Cee Lo pairs Cheesa Laureta vs. Angie Johnson on the 80’s standby “Total Eclipse of the Heart,” which he calls “probably one of my favorites.” No pressure, ladies! Chessa gets to work with Kenneth “Babyface” Edmonds, while Angie hangs out with Ne-Yo. I’m surprised that Purrfect the Cat isn’t sleeping on the piano. This is the first battle where we see a little tension, and I want to recognize that because it’s authentic. It’s great that these ladies have the space to express themselves even when they disagree, and furthermore that we don’t then see that turned up into manufactured TV drama.
This is not an easy song to do, both because it requires some lungs and because everyone has probably tried it at some point (albeit possibly during inebriated karaoke, but still). There’s no doubt that Cheesa and Angie had the power to make this one work, but they also did justice to the lasting appeal of the piece and also looked much better than the rest of us while doing it. This was an inspired pairing choice and I wasn’t disappointed at all.
Adam picks Cheesa, while Blake and Christina prefer Angie. Cee-Lo sides with Adam and selects Cheesa, setting off a hug-fest all around. I said before that I was so glad Angie was a part of the competition, and I stand by that statement. I’m glad that we had the chance to be exposed to her talent, and she better not go anywhere!
Blake selects Jordis Unga vs. Brian Fuente with Alanis Morrissette’s “Ironic” (making this, I think, the first time a coach has chosen a song by an advisor in the battle rounds). What’s Blake thinking? He wants to rock out, y’all. Brian is a little nervous about a song that’s meant for a female vocalist, but Jordis doesn’t share that feeling; she thinks he sounds great and furthermore, she seems to struggle a little.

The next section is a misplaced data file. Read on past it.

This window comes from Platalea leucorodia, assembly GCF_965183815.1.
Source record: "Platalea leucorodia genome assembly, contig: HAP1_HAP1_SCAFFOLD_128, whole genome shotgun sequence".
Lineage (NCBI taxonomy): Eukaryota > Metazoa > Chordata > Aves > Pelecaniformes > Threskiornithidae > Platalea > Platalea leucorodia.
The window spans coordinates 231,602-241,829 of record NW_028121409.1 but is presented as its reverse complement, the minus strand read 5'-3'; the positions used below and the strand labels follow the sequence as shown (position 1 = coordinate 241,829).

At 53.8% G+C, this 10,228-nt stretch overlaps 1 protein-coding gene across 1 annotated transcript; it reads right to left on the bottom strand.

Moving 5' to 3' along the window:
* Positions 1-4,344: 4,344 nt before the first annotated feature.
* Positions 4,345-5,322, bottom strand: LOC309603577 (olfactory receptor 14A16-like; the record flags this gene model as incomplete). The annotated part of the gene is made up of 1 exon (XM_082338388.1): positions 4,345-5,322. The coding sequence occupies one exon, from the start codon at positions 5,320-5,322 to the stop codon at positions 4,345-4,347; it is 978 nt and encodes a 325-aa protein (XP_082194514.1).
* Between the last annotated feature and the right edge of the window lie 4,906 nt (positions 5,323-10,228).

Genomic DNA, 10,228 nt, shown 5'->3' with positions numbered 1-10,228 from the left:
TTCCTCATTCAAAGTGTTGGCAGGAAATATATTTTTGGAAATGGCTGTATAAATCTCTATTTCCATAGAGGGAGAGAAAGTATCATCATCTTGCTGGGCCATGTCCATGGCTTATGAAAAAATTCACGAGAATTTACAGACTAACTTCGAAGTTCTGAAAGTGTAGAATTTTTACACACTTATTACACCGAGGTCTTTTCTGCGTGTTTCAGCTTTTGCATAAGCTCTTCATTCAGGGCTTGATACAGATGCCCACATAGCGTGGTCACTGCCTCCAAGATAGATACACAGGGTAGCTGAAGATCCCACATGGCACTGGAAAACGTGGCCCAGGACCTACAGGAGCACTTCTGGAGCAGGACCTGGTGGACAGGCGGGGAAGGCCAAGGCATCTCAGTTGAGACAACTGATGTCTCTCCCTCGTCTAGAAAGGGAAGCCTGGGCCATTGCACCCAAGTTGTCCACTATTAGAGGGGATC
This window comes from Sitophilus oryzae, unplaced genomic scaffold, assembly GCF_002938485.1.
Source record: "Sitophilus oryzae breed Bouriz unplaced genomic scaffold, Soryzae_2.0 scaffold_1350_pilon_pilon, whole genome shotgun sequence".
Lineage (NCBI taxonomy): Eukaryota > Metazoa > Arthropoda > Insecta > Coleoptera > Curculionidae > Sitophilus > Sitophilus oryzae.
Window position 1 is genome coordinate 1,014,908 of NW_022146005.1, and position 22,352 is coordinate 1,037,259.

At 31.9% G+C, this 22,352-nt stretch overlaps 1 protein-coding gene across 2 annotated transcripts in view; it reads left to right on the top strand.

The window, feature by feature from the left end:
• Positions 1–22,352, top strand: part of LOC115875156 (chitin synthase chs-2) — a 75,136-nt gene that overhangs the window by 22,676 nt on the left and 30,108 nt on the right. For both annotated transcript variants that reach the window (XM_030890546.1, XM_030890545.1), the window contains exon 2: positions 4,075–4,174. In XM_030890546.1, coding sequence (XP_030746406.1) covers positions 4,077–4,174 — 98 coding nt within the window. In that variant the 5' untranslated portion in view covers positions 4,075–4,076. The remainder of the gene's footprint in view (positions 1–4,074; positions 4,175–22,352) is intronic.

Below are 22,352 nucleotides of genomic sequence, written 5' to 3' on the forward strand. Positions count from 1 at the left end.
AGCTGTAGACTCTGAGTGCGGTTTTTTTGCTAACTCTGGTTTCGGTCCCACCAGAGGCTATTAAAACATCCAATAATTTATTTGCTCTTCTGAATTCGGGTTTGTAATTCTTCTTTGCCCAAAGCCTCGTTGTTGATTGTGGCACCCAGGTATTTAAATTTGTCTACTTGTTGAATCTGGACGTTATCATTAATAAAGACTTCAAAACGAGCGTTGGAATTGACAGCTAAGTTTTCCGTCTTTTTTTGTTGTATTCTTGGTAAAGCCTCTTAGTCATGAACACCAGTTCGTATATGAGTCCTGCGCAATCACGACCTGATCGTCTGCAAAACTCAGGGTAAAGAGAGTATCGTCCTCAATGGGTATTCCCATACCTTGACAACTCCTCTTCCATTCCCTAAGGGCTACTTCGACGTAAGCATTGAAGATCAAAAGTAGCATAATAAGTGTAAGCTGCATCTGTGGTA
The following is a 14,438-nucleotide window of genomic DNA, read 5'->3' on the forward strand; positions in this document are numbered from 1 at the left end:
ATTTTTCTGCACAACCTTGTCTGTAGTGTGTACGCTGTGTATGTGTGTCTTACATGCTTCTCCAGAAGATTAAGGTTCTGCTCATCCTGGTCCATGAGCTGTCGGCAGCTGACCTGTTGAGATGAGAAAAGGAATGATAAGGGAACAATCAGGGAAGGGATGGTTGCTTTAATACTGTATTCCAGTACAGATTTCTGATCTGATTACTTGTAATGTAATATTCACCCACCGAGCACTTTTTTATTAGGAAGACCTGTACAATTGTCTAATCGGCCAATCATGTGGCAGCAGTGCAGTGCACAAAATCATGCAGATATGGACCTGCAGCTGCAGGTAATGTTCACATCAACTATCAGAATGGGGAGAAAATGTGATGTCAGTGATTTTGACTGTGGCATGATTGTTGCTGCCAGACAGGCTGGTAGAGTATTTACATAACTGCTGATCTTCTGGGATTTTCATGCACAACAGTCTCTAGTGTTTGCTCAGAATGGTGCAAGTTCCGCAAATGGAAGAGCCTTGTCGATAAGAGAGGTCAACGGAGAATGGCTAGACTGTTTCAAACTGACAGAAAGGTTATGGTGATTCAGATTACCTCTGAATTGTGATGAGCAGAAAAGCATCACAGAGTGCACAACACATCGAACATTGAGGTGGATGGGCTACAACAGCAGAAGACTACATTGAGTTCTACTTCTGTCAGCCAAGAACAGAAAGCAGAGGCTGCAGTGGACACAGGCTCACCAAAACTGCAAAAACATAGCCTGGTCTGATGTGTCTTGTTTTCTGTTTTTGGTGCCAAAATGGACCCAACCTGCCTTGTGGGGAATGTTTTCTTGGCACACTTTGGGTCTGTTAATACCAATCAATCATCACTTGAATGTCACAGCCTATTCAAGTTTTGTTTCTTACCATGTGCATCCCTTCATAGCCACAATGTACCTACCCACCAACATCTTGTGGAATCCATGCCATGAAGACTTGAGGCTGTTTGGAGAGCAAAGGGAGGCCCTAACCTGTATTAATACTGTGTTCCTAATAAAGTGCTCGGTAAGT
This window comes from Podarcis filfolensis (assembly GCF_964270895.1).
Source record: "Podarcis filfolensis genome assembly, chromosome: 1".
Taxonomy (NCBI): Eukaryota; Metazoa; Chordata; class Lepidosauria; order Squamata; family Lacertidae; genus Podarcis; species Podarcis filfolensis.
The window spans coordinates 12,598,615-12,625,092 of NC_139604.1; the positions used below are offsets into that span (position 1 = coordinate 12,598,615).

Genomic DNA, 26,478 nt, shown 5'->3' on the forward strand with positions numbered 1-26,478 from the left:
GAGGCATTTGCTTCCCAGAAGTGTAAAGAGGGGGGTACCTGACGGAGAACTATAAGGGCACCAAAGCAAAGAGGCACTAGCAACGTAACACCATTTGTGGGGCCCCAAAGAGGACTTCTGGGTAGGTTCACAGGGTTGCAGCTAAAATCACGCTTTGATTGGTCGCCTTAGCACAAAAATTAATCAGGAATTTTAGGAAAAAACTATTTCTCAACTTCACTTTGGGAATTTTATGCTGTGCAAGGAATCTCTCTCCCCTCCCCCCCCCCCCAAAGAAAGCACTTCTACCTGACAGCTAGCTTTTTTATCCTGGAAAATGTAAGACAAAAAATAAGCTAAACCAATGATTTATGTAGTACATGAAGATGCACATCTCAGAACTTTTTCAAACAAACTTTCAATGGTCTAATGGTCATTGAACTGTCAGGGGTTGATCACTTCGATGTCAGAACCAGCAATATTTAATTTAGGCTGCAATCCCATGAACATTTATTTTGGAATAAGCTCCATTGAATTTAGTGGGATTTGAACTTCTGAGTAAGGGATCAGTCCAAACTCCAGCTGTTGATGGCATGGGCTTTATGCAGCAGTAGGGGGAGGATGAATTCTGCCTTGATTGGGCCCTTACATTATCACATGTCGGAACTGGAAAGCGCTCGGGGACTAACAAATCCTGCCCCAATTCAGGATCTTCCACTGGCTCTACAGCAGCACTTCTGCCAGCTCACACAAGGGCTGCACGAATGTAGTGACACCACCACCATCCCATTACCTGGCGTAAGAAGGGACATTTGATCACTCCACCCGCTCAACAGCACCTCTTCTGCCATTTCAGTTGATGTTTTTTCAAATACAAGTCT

Brian gets Kelly as his advisor, and it’s neat to see her (and the other advisors) get a little airtime to share their own individual opinions of the artist they’re working with, instead of just being seen attached to the coach as was the case in season one. Jordis works with Miranda and her fantastically big Starbucks mug, and Miranda and Blake try to get her not to focus entirely on the results and just get up there and perform. It’s great advice, though I absolutely can’t blame her for looking to the end of the line either.
Jordis is hot out of the gate when she brings out the growl for the phrase “death row pardon,” but Brian is right behind her (and Cee Lo is rocking out from his big red chair). Here again is another case of a song I didn’t necessarily enjoy in its original incarnation (sorry, Alanis!) but I liked in the battle round. Despite the fact that it might have been one of the more flawed battles, it was something I enjoyed as a fan. I think Alanis would have enjoyed it (hopefully she heard it!) and that these two would make good collaborators in the future, when the pressure would be off.